Kaptain's Blog

The writings and musings of The Kaptain

Friday, August 29, 2008

Through The Godless Hours (67)

Floating… The heat… A voice swam across to him, through the heavy jelly air… His limbs felt weak… Leaden… And the heat… The voice washed over him again, on a wave that seemed to wobble… Message garbled… Nnnnaaa… The heat, the constant heat… The wave came again… Nnnnaaak… His eyelids felt swollen… Heavy… Nnnnaaak…“

’Nak? ’Nak?” Detective Adi placed a hand on the boy’s arm. “’Nak? You OK?” The kid felt impossibly hot to the touch. On fire, almost. “Come on, kid. You’ve got to pull through. For Uncle Adi – alright?” Dear God, don’t let him die, he thought. Please. Adi was worried. What the hell have I started? he cursed himself. Why didn’t I think about the danger I was putting people in? Anything could’ve happened in that restaurant. Anything.

Ooooooo… Kay? The words began coming through a little clearer… More substantial, somehow… The heat… The damned heat… Like a furnace…

“Aah… Panas…” Hot. “’Bu? I think he’s coming round,” Adi called across to a nearby nurse. “Is there anything you can do to bring his temperature down? It must be hell for him.” “He’s having an adverse reaction to his transfusion. There’s not a lot we can do, ’Pak, I’m afraid.” The woman moved off to fetch another wet towel from the fridge. “’Nak? Can you hear me?” Adi continued to quiz. Returning, the nurse replaced the towel that lay across the boy’s brow. “Has anyone been to see him?” the Detective now asked her. “Parents? Relatives?” “No-one,” replied the nurse. “As a matter of fact, nobody seems to know anything about him, except that his name’s Anath and he came to Jakarta a few years ago. According to the people who brought him in, that is.” “Who were they?” “I don’t know. There’s a couple of them out there in reception, waiting.” Adi glanced in the direction of the doors through which he had earlier come. “By the way, ’Pak,” the woman continued, “what happened to you? You look like you need some treatment yourself.” “All in a day’s work for a busy Detective,” Adi quipped. But his heart was not really in the cheeky grin he then attempted. Patting the boy’s arm, he turned to leave. “Take good care of him, please,” he said, moving away.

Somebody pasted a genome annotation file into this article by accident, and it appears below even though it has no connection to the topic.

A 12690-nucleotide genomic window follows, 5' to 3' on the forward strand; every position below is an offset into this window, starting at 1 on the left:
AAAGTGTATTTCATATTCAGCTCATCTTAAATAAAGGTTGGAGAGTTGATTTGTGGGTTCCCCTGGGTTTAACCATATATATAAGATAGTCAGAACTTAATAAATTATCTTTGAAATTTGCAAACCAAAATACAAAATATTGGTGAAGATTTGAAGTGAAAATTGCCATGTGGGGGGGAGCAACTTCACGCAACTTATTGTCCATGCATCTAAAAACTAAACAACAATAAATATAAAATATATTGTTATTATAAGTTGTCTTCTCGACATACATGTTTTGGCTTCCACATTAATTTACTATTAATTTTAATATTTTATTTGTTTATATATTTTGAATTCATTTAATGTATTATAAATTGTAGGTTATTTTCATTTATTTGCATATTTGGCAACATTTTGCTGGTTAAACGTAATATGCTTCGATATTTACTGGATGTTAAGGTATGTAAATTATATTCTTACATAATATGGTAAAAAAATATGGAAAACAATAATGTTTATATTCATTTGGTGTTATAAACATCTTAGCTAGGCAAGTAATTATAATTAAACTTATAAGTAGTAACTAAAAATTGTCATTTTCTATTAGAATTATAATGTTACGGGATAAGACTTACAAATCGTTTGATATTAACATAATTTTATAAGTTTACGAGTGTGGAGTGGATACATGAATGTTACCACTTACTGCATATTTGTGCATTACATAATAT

Outside, the receptionist pointed across the lobby, to a couple propped against each other, like bookends. Although he would feel a little guilty about rousing them, Adi needed information. “’Pak? Permisi, ’Pak.” Excuse me. His prodding woke the man with a start, while the woman next to him almost fell off her stool, in fright. “Is he dead?” she blurted, hints of fear and panic conveyed in the texture of her voice. “No, no, no,” Adi soothed. “The boy’s got a fever, that’s all. He’s gonna pull through, don’t worry.” But the Detective was far less certain than he was trying to sound. Addressing the man, he went on: “How do you know him?” “He’s the kid that tends the newspaper stand. Got shot, believe it or not. Ditembak.” “Do you know his parents? Where he lives?” “He lives in the area. But I’ve never seen him with anyone, and he’s never spoken about his parents.” Adi turned to the woman. “’Bu?” “I heard he’s got no parents. He’s an or–” “Orphan?” the Detective cut in. “Yes.” Poor kid, thought Adi. He didn’t deserve this. “Look, I’m a Police Detective,” he said, reaching into a pocket. The couple were visibly concerned about what he was about to pull from it. “Relax, ’Bu, relax,” he continued, now holding out a calling card. “This is my number. I’d like to try and help the poor kid. If there’s anything you think of that you feel might be useful, make sure you let me know.” “OK, ’Pak Detective,” replied the man, warily accepting the card.

Straightening himself up, Detective Adi nodded his thanks before moving off, in the direction of the exit. There was much he wanted to learn about this boy whose name, apparently, was Anath. And much he wanted to do to make amends for the suffering he had caused.

posted by Kirk at 11:57 pm  

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